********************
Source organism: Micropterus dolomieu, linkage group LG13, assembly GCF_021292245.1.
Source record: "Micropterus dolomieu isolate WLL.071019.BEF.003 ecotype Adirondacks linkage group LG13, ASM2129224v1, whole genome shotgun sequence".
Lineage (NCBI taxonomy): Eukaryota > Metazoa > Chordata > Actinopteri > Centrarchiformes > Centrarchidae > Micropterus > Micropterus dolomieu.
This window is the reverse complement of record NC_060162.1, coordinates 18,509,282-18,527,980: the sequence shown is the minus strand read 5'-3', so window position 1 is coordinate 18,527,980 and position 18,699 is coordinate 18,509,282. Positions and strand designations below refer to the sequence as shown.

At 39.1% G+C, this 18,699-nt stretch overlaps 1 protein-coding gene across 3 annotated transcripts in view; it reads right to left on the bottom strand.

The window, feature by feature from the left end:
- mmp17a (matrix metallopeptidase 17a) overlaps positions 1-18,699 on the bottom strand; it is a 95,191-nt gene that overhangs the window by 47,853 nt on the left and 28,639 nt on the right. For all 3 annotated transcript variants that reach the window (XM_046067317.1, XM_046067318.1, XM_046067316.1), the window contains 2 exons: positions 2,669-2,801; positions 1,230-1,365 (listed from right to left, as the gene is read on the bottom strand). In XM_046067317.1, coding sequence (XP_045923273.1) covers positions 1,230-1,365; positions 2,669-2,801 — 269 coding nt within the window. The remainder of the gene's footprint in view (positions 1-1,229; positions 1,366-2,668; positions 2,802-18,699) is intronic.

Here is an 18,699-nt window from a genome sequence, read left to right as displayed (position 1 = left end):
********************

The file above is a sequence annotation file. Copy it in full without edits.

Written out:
Source organism: Micropterus dolomieu, linkage group LG13, assembly GCF_021292245.1.
Source record: "Micropterus dolomieu isolate WLL.071019.BEF.003 ecotype Adirondacks linkage group LG13, ASM2129224v1, whole genome shotgun sequence".
Lineage (NCBI taxonomy): Eukaryota > Metazoa > Chordata > Actinopteri > Centrarchiformes > Centrarchidae > Micropterus > Micropterus dolomieu.
This window is the reverse complement of record NC_060162.1, coordinates 18,509,282-18,527,980: the sequence shown is the minus strand read 5'-3', so window position 1 is coordinate 18,527,980 and position 18,699 is coordinate 18,509,282. Positions and strand designations below refer to the sequence as shown.

At 39.1% G+C, this 18,699-nt stretch overlaps 1 protein-coding gene across 3 annotated transcripts in view; it reads right to left on the bottom strand.

The window, feature by feature from the left end:
- mmp17a (matrix metallopeptidase 17a) overlaps positions 1-18,699 on the bottom strand; it is a 95,191-nt gene that overhangs the window by 47,853 nt on the left and 28,639 nt on the right. For all 3 annotated transcript variants that reach the window (XM_046067317.1, XM_046067318.1, XM_046067316.1), the window contains 2 exons: positions 2,669-2,801; positions 1,230-1,365 (listed from right to left, as the gene is read on the bottom strand). In XM_046067317.1, coding sequence (XP_045923273.1) covers positions 1,230-1,365; positions 2,669-2,801 — 269 coding nt within the window. The remainder of the gene's footprint in view (positions 1-1,229; positions 1,366-2,668; positions 2,802-18,699) is intronic.

Here is an 18,699-nt window from a genome sequence, read left to right as displayed (position 1 = left end):